A real-world social engineering attack scenario could play out something like this:
The attacker has deployed various exploits for common software and operating system vulnerabilities on a decoy website. He then sends an email message containing a link to the infected site, to potential victims in his target company. An employee clicks this link and, as soon as the webpage loads, every single malicious script installed on it will check that employee’s workstation for viable software to exploit. If any match is found, the workstation can be infected with malware. This, in turn, exposes the entire corporate network to infection.
The US Government’s National Vulnerability Database¹ keeps a running track of software vulnerabilities, as these emerge. At the time of writing (Aug 2, 2019), almost 10,000 new CVEs (Common Vulnerability Exposures) have emerged this year alone. Worse still, only slightly more than fifty percent of these have been patched by the affected software developers.
For example, in the above scenario, if the employee is running an out-of-date version of Microsoft Internet Explorer, the attacker is able to hijack the web browser and potentially the employee’s entire workstation, by exploiting CVE-2017-0037 ², which is just one of countless vulnerabilities listed in the National Vulnerability Database.
Worse still, criminals frequently bundle multiple attack vectors into a single intrusion attempt, to increase their chances of success. Therefore a phishing email might contain a link to an attack website, as well as an attachment packed with multiple malicious scripts. While the target’s antivirus software may catch the attached scripts, there is no defense against the victim visiting the attack website and entering his or her username and password for use by the attacker.
To a cyber security professional it’s obvious why it’s a REALLY BAD IDEA to run an unknown attachment, click a dubious link, or enter your login credentials on a suspicious website. A great many employees, however, will perform the above actions without much hesitation when faced with a targeted social engineering or cyber attack. Statistics show that data breaches were up eleven percent in 2018, year-on-year³ and that between eleven and seventeen percent of employees will fall for phishing emails⁴.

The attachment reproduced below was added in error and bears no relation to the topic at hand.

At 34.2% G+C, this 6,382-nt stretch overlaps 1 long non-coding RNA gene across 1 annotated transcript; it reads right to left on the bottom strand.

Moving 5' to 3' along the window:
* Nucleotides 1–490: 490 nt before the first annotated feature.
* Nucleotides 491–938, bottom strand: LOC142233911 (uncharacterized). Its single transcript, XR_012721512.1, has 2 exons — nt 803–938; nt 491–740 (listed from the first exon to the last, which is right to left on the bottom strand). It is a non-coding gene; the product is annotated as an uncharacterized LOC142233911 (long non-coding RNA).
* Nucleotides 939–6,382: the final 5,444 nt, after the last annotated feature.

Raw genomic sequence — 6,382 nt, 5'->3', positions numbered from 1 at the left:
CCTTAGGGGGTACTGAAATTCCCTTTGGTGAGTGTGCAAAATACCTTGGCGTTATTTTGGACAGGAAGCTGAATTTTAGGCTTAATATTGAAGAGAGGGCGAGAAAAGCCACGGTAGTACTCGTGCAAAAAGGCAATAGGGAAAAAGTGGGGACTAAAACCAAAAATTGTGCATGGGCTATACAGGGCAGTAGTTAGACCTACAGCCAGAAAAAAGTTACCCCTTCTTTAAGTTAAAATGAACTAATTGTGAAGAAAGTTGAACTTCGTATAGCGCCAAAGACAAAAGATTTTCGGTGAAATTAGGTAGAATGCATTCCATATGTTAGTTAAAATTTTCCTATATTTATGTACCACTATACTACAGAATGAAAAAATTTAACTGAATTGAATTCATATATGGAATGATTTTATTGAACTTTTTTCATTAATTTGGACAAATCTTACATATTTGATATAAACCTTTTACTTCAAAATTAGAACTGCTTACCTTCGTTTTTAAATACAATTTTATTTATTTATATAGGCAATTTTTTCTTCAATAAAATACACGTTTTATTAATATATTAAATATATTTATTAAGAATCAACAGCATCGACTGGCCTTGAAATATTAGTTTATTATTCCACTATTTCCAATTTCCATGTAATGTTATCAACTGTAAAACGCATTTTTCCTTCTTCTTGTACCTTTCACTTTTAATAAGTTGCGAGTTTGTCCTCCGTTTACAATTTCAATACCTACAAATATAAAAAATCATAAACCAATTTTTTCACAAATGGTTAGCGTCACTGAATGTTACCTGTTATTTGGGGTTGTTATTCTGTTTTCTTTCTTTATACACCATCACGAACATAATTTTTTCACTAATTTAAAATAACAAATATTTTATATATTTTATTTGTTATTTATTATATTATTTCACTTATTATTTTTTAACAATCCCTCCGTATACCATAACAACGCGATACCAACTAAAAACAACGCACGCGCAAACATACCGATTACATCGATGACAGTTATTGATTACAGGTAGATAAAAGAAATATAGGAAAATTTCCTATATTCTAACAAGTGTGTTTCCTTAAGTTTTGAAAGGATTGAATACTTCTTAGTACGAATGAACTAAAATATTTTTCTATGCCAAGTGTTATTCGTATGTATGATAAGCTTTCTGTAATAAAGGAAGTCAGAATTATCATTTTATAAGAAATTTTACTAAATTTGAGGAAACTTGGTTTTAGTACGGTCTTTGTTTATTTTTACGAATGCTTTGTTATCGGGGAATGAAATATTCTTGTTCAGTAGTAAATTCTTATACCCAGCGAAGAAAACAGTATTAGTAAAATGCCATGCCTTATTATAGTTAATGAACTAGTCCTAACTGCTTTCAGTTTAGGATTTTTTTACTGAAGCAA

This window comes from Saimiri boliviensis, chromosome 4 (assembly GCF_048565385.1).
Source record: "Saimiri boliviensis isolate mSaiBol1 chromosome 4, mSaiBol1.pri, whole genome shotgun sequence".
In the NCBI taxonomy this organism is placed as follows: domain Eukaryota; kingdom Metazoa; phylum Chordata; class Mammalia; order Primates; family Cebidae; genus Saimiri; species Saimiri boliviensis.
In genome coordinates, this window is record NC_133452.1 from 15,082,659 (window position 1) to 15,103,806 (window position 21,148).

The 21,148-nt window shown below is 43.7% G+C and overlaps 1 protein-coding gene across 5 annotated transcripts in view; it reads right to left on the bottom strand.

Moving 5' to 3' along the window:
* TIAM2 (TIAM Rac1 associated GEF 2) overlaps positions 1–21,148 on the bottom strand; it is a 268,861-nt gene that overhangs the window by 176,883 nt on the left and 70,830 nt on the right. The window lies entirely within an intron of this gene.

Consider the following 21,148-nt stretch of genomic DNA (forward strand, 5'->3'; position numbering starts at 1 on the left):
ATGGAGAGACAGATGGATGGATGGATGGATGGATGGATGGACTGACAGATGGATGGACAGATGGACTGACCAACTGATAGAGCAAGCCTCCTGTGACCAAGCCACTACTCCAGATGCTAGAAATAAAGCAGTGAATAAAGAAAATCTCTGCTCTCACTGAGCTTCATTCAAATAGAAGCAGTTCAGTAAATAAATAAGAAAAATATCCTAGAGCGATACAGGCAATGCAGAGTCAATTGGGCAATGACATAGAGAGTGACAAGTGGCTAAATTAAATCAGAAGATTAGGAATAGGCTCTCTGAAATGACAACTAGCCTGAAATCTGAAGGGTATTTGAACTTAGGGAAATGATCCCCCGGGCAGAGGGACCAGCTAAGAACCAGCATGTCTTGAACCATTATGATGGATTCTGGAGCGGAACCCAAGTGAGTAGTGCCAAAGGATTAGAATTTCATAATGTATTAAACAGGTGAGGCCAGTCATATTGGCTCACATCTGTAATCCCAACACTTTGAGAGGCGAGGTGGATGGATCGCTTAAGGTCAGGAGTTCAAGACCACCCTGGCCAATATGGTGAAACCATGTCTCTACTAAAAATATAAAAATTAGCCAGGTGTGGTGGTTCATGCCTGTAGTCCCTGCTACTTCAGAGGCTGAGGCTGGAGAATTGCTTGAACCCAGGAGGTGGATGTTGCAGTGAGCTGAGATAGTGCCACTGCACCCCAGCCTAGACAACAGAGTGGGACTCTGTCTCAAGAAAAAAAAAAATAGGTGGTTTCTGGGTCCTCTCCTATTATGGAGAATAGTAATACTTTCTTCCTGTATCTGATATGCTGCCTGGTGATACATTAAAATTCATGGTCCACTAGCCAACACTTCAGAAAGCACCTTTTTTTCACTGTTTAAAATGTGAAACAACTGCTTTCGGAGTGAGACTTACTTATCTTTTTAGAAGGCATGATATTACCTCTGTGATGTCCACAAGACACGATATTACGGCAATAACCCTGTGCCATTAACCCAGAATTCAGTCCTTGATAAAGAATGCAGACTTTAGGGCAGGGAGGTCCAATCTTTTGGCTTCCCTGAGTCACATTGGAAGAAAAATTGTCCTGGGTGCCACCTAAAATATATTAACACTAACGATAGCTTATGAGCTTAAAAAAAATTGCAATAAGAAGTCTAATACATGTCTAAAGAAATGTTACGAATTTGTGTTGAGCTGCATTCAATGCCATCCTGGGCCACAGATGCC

A fascinating, yet terrifying study⁴, based on mock social engineering attacks against 3,300 corporate employees, established that between eleven and thirty-three percent of staff are susceptible to phishing and spear-phishing, depending on the attack vector and topic used by criminals.
The Employee types of those who did ”commit unsafe actions” as a result of a phishing or spear-phishing email are listed in the following graphic.
Most alarming of all is the fact that the last three percent (The Red Segment) on the graph is made up of Cyber Security Professionals, employed to prevent this type of attack in the first place.
You know the threat is terrifying if even some cyber security professionals fall victim to a targeted social engineering attack.
And that's not all... The same study also reveals that certain employees will actively respond to attack emails, most frequently with comments that the attachment failed to open. In extreme cases employees would even forward the email to their colleagues, with notes telling them to ”Open the Attachment”, thus adding a layer of internal legitimacy to a phishing attempt. Other respondents wrote back, stating “You have the wrong person. Try this other person.” and including the other person's contact details.
Once a member of staff responds to phishing email, the attacker can be sure that his/her victim is clueless they’re responding to a criminal. At that point the criminal will invariably make further contact with the victim, in an effort to either fulfill the attack’s purpose, or to gather intelligence (employee names & email addresses, company antivirus and software versions, cellphone numbers, etc.) to aid in the current intrusion attempt or in future attacks. Any information given away by the hapless staff member can carry grave consequences for the entire company.
In order for their phishing email to pass as legitimate, more sophisticated attackers resort to registering domain names which look similar to that of the target company. Misspellings make up the majority of fraudulent domain names registered. So a social engineering attacker looking to send “Windows 10 Support Email” might choose to register mircosoft.com⁵, because it passes the ”At a Glance” test when it lands in a victim’s inbox. Other means of subterfuge include expanded/departmentalized domain names (jpmchaseaccountsreceivable.com) or hyphenated domain names (jpm-chase-accounts-receivable.com), which mimic the look and feel of the criminal’s target company.
The simple fact is that few computer users outside the IT sectors pay much attention to the URLs on their screen and in their inboxes. So long as it looks about right, it passes. This is a huge factor in the scammers’ favor.
Criminals have learned to channel greed, fear, and doubt into making potential victims drop their guard and abandon their natural caution. Consequently, attack email subject lines have become more ”crafted” to draw a response, over time. When a user receives an email with the subject: ”Important message about lack of funds in your account.” from jpmchaseaccountsreceivable.com, it’s easy to throw caution to the wind, open the email reflexively, and visit the proffered link to ”set things straight”.